First we install the required dependencies, these are listed in the PostGIS docs and for my test machine that already has everything required to compile PostgreSQL already these are:

$ sudo apt-get install libgeos-dev libproj-dev libjson-c-dev libjson0-dev

Then install the gdal dev libraries in whichever manner suits:

$ sudo apt-get download libgdal-dev
$ sudo dpkg --force-all -i libgdal-dev_1.9.0-3.1_amd64.deb


$ cd /tmp
$ wget http://download.osgeo.org/gdal/1.10.1/gdal-1.10.1.tar.gz
$ tar xvfz gdal-1.10.1.tar.gz && cd gdal-1.10.1
$ ./configure
$ make
$ sudo make install

Once this is done we can compile and install PostGIS:

$ cd /tmp
$ wget http://download.osgeo.org/postgis/source/postgis-2.1.1.tar.gz
$ tar xvfz postgis-2.1.1.tar.gz && cd postgis-2.1.1
$ ./configure
$ make				
$ sudo make install

Getting started with PostGIS

Now we’ve got PostGIS installed we just need to create the extension in the database:

$ psql -U glyn -d test -c 'CREATE EXTENSION postgis; CREATE EXTENSION postgis_topology;'

OR on and on 9.0 and lower run the sql scripts in the contrib/postgis-2.1 directory:

$ psql -U glyn -d test -f postgis.sql
$ psql -U glyn -d test -f postgis_comments.sql
$ psql -U glyn -d test -f spatial_ref_sys.sql
$ psql -U glyn -d test -f rtpostgis.sql
$ psql -U glyn -d test -f raster_comments.sql
$ psql -U glyn -d test -f topology.sql
$ psql -U glyn -d test -f topology_comments.sql

So let’s generate some data for testing; we create a table called “friends” with 90k rows which stores their locations as latitude and longitude values. Admittedly the distribution in this table won’t be that realistic, but it should suffice for testing:

SELECT b.unnest || ‘ v.’ || generate_series,
CASE WHEN random() > 0.5 THEN ‘Somewhere Else’ ELSE ‘Somewhere’ END,
1.0838637+random()*(CASE WHEN random() > 0.5 THEN -1 ELSE 1 END),
52.7389201+random()*(CASE WHEN random() > 0.5 THEN -1 ELSE 1 END)
FROM generate_series(1,10000)
CROSS JOIN (SELECT unnest(ARRAY[‘White Wonder’,’Colonel K’,’El Loco’,’Count Duckula’,’Leatherhead’,’Barron Greenback’,’Ernest Penfold’,’Professor Heinrich Von Squawkencluck’,’Flying Officer Buggles Pigeon’])) b;

In the scenario where we don’t have PostGIS we can create an sql function to calculate earth distance between two points, but any relative distances will always be an unknown so can’t be indexed:

CREATE OR REPLACE FUNCTION earth_distance_miles(lat1 float, lat2 float, long1 float, long2 float)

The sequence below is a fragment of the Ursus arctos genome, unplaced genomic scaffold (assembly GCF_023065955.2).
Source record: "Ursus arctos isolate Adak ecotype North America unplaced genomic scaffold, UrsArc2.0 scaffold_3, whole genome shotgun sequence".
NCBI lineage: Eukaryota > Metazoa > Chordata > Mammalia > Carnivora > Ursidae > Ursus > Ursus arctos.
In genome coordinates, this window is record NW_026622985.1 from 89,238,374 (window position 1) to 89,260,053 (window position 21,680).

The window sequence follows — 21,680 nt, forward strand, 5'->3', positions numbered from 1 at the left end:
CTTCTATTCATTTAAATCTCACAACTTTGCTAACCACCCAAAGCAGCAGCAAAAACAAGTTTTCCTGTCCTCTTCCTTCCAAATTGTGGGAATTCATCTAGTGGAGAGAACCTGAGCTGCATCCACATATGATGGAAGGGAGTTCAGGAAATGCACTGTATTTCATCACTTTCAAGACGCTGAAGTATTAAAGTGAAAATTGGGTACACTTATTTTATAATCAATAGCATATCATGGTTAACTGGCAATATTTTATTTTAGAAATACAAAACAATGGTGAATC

RETURNS double precision
‘SELECT 3963.0*acos(sin($1/57.2958)*sin($2/57.2958)+cos($1/57.2958)*cos($2/57.2958)*cos(($4/57.2958)-($3/57.2958)));’

This makes listing out “friends” within a mile pretty easy:

earth_distance_miles(52.7389201, f.latitude, 1.0838637, f.longitude) AS dist_miles
FROM friends f WHERE earth_distance_miles(52.7389201, f.latitude, 1.0838637, f.longitude) <= 1
ORDER BY earth_distance_miles(52.7389201, f.latitude, 1.0838637, f.longitude);

                                           QUERY PLAN
 Sort  (cost=10988.40..11063.40 rows=30000 width=108) (actual time=160.006..160.013 rows=29 loops=1)
   Sort Key: ((3963::double precision * acos(((0.795884736186082::double precision * sin((latitude / 57.2958::double precision))) 
   	+ ((0.605448170123596::double precision * cos((latitude / 57.2958::double precision))) * cos(((longitude / 57.2958::double precision) 
   	- 0.0189169834438126::double precision)))))))
   Sort Method:  quicksort  Memory: 30kB
   ->  Seq Scan on friends f  (cost=0.00..7510.00 rows=30000 width=108) (actual time=19.993..159.930 rows=29 loops=1)
         Filter: ((3963::double precision * acos(((0.795884736186082::double precision * sin((latitude / 57.2958::double precision))) 
         	+ ((0.605448170123596::double precision * cos((latitude / 57.2958::double precision))) 
         	* cos(((longitude / 57.2958::double precision) - 0.0189169834438126::double precision)))))) <= 1::double precision)
 Total runtime: 160.069 ms

Now lets put PostGIS to work and add in an indexed geography column:

ALTER TABLE friends ADD COLUMN geog geography(Point,4326); — SRID 4326 for WGS84
UPDATE friends SET geog = ST_MakePoint(longitude, latitude);

Now let’s try to list out our “friends” within a mile again, this time making use of the PostGIS ST_Distance and ST_DWithin functions:

ST_Distance(f.geog, ST_MakePoint(1.0838637, 52.7389201))/1609 AS dist_miles
FROM friends f WHERE ST_DWithin(f.geog, ST_MakePoint(1.0838637, 52.7389201), 1609)
ORDER BY ST_Distance(f.geog, ST_MakePoint(1.0838637, 52.7389201));

                                           QUERY PLAN
 Sort  (cost=37.90..37.90 rows=1 width=108) (actual time=1.756..1.760 rows=29 loops=1)
   Sort Key: (_st_distance(geog, '0101000020E610000017258D768157F13FB4ED0FEF945E4A40'::geography, 0::double precision, true))
   Sort Method:  quicksort  Memory: 32kB
   ->  Bitmap Heap Scan on friends f  (cost=2.39..37.89 rows=1 width=108) (actual time=0.908..1.684 rows=29 loops=1)
         Recheck Cond: (geog && '0101000020E610000017258D768157F13FB4ED0FEF945E4A40'::geography)
         Filter: (('0101000020E610000017258D768157F13FB4ED0FEF945E4A40'::geography && _st_expand(geog, 1609::double precision)) 
         	AND _st_dwithin(geog, '0101000020E610000017258D768157F13FB4ED0FEF945E4A40'::geography, 1609::double precision, true))
         ->  Bitmap Index Scan on friends_geog_idx  (cost=0.00..2.39 rows=16 width=0) (actual time=0.351..0.351 rows=45 loops=1)
               Index Cond: (geog && '0101000020E610000017258D768157F13FB4ED0FEF945E4A40'::geography)
 Total runtime: 1.821 ms

This shows a marked improvement from a query time of 160.069ms down to 1.821 ms. Obviously our mileage will vary depending on the quantity of data in the table, it’s distribution and just how many rows we want to retrieve.